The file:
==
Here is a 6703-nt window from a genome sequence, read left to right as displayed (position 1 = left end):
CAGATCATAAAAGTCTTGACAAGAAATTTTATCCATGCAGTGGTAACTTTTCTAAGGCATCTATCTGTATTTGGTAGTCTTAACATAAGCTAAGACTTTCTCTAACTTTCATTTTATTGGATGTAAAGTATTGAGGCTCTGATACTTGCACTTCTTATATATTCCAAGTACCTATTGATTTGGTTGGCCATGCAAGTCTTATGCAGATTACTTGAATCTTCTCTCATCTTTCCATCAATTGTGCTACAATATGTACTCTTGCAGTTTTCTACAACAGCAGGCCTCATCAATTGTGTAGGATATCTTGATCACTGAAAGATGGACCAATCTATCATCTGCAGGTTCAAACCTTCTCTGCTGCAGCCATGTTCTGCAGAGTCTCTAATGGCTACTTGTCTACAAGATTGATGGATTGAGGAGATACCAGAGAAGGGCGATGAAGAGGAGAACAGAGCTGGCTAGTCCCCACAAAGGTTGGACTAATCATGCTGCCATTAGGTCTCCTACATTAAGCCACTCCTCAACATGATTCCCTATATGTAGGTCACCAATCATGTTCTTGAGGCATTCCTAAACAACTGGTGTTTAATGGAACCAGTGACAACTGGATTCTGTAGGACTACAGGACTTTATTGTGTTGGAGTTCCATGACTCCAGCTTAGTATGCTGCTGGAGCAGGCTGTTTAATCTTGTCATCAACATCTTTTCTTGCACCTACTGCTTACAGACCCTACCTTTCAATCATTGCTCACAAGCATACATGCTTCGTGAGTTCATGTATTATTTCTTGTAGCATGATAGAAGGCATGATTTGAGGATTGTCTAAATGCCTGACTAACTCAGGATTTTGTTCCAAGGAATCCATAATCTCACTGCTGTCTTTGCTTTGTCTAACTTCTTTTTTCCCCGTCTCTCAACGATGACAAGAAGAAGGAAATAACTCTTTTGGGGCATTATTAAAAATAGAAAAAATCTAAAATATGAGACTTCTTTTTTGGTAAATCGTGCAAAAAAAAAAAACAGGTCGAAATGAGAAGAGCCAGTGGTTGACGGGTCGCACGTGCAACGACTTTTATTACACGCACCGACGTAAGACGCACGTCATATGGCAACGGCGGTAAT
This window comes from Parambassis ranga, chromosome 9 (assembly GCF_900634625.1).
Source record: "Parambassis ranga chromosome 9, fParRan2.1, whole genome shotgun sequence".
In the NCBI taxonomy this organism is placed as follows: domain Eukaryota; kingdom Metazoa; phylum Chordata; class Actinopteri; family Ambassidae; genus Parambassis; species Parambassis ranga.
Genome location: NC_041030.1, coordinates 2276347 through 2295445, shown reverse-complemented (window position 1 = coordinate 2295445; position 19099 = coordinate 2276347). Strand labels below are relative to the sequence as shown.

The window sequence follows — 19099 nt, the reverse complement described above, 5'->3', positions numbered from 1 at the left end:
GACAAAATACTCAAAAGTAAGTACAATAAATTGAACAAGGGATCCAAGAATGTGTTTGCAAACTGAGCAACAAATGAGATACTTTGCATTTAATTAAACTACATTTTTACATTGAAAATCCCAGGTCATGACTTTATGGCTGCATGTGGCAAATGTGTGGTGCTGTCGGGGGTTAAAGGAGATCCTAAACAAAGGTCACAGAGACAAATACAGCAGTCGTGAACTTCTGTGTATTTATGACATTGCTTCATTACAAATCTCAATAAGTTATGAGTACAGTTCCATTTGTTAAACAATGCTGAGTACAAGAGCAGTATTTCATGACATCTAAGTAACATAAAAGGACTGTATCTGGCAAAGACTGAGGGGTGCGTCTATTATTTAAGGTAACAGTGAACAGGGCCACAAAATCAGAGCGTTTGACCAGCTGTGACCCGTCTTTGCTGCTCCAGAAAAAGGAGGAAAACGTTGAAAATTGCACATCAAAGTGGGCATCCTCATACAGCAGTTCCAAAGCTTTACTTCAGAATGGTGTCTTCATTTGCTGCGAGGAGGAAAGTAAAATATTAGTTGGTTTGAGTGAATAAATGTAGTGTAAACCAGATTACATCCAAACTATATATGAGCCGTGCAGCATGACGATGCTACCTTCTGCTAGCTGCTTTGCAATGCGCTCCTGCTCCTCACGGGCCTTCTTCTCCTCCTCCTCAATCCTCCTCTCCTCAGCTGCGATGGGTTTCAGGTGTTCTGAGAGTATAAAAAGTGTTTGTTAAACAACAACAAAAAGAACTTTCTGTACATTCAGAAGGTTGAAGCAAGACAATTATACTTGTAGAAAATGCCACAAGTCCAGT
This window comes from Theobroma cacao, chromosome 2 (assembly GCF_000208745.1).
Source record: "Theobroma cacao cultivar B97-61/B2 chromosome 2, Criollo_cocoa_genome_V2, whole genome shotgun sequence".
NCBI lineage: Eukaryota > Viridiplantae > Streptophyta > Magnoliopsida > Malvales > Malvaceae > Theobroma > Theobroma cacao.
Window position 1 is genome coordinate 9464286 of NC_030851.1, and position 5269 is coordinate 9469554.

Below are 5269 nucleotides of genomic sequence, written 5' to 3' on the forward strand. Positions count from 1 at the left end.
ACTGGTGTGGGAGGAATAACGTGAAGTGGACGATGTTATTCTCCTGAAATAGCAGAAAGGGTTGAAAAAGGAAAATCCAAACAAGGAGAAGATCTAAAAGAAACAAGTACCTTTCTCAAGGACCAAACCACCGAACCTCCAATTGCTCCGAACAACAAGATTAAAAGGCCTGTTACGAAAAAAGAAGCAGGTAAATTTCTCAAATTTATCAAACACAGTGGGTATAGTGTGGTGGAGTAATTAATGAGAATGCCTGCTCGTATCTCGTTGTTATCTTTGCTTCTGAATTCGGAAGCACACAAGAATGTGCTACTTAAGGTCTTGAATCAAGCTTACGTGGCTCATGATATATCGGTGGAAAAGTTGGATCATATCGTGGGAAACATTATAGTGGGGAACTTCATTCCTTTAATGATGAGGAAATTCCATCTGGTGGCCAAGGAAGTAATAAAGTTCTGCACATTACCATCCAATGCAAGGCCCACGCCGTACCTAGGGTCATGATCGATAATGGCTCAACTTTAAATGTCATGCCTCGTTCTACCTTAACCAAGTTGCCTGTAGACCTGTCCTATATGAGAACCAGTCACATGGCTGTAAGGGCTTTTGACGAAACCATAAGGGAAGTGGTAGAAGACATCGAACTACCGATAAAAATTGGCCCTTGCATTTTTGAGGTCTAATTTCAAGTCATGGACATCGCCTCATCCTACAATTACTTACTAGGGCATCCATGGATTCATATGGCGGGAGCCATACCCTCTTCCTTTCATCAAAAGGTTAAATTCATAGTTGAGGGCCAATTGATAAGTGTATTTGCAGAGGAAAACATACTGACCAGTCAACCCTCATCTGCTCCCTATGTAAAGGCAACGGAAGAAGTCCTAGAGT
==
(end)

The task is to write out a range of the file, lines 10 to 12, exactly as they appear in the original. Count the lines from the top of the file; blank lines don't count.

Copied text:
Source record: "Theobroma cacao cultivar B97-61/B2 chromosome 2, Criollo_cocoa_genome_V2, whole genome shotgun sequence".
NCBI lineage: Eukaryota > Viridiplantae > Streptophyta > Magnoliopsida > Malvales > Malvaceae > Theobroma > Theobroma cacao.
Window position 1 is genome coordinate 9464286 of NC_030851.1, and position 5269 is coordinate 9469554.